November 2, 2020

Frog peptides as anti-HIV microbicides

Peptides derived from the antimicrobial peptides secreted by frogs could function as microbicides to limit HIV transmission, while sparing protective vaginal bacteria.

HIV/AIDS continues to cause significant worldwide morbidity and mortality. Additional measures to reduce HIV transmission are needed, and one possibility is the development of low-cost antiviral microbicides. 

Louise Rollins-Smith, PhD, and colleagues previously demonstrated that caerin 1 antimicrobial peptides (AMPs) — secreted by Australian frogs as part of their immune defenses — inhibit HIV transmission in vitro.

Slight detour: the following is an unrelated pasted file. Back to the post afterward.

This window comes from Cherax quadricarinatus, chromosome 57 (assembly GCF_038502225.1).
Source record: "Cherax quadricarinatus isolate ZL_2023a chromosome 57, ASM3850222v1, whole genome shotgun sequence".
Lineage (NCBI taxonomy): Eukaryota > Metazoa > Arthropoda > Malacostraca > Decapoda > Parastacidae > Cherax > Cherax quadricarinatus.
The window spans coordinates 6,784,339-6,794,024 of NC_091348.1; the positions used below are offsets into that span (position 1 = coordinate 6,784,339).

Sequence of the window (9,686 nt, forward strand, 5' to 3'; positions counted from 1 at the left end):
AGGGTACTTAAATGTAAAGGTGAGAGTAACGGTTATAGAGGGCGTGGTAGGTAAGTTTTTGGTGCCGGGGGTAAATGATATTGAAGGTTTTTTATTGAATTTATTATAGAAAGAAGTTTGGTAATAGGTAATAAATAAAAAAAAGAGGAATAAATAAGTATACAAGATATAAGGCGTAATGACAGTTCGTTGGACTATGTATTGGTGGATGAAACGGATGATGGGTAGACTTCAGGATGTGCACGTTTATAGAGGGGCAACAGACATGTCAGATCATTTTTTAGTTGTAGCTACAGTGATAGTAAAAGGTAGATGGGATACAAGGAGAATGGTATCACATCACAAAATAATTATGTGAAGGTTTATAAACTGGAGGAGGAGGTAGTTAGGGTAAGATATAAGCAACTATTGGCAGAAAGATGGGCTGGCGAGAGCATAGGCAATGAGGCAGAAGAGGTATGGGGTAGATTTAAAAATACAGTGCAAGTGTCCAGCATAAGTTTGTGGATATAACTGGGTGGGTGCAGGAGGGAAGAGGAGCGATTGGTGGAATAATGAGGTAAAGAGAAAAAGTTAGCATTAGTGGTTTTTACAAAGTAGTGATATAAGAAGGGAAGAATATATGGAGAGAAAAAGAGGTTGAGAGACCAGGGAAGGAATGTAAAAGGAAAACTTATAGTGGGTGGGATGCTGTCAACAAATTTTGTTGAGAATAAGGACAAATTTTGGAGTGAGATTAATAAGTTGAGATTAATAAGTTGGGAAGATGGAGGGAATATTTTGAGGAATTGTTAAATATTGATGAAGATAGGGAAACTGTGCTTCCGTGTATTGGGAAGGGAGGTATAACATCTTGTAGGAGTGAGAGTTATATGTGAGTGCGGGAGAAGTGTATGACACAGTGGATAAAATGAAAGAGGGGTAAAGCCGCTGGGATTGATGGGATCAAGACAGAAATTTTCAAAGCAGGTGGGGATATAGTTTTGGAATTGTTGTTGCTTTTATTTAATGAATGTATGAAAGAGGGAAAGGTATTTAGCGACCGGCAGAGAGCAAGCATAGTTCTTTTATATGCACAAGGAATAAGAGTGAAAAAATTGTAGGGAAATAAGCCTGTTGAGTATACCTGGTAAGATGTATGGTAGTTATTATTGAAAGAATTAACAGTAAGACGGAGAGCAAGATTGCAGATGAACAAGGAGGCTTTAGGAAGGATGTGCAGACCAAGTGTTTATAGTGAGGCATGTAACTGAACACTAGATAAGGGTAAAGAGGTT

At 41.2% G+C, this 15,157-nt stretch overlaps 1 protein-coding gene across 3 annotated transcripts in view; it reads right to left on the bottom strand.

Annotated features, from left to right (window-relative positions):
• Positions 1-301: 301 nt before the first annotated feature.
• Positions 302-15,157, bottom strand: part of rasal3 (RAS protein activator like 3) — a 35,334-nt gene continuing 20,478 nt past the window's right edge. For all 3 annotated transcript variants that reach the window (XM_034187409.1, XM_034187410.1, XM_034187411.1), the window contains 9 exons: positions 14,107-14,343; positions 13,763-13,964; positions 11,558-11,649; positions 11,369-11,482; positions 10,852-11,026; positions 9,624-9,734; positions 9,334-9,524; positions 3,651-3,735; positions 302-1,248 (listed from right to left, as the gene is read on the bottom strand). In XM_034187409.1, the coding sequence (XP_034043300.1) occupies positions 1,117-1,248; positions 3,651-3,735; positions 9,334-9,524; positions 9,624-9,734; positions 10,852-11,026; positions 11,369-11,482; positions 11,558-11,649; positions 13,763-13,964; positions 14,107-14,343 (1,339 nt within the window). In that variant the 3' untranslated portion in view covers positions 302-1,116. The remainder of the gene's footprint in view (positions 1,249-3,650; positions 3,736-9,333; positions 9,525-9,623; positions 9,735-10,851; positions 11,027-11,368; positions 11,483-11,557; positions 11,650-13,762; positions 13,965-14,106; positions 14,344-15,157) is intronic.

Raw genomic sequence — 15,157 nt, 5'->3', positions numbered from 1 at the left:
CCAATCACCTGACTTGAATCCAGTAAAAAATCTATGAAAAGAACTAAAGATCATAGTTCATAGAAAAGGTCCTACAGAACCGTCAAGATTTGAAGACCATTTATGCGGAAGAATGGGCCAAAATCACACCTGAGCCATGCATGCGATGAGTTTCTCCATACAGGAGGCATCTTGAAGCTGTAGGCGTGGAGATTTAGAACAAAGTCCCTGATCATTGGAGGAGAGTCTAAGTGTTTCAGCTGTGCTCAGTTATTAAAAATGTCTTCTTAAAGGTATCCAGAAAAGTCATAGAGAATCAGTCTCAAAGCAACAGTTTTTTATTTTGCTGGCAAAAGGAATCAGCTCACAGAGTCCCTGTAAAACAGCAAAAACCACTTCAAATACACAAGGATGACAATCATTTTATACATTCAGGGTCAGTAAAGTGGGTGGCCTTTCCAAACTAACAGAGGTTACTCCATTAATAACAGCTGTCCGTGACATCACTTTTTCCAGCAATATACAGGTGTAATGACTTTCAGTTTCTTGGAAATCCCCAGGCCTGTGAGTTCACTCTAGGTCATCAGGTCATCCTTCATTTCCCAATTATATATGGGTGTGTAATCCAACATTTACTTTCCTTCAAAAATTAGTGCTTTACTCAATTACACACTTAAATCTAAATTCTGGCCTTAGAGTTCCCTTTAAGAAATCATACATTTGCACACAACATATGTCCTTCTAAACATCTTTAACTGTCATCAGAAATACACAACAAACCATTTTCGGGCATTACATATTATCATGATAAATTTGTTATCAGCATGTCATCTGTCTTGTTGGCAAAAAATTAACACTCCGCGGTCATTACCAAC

The researchers have now explored how other natural and synthetic caerin 1 AMPs affect the normal vaginal lactobacilli, which help protect against HIV transmission. They report in the journal Antibiotics that several caerin 1 peptides had limited toxicity for lactobacilli at concentrations that inhibit HIV transmission. 

They also showed that the caerin 1 AMPs inhibited the growth of Neisseria lactamica, a close relative of the bacterium that causes the sexually transmitted infection gonorrhea. 

The findings support the potential of caerin 1 peptides to function as microbicides that limit sexual transmission of HIV and possibly also transmission of pathogenic vaginal bacteria, while sparing protective vaginal bacteria.

This research was funded in part by grants from the U.S. National Science Foundation (IOS-1121758, IOS-1557634).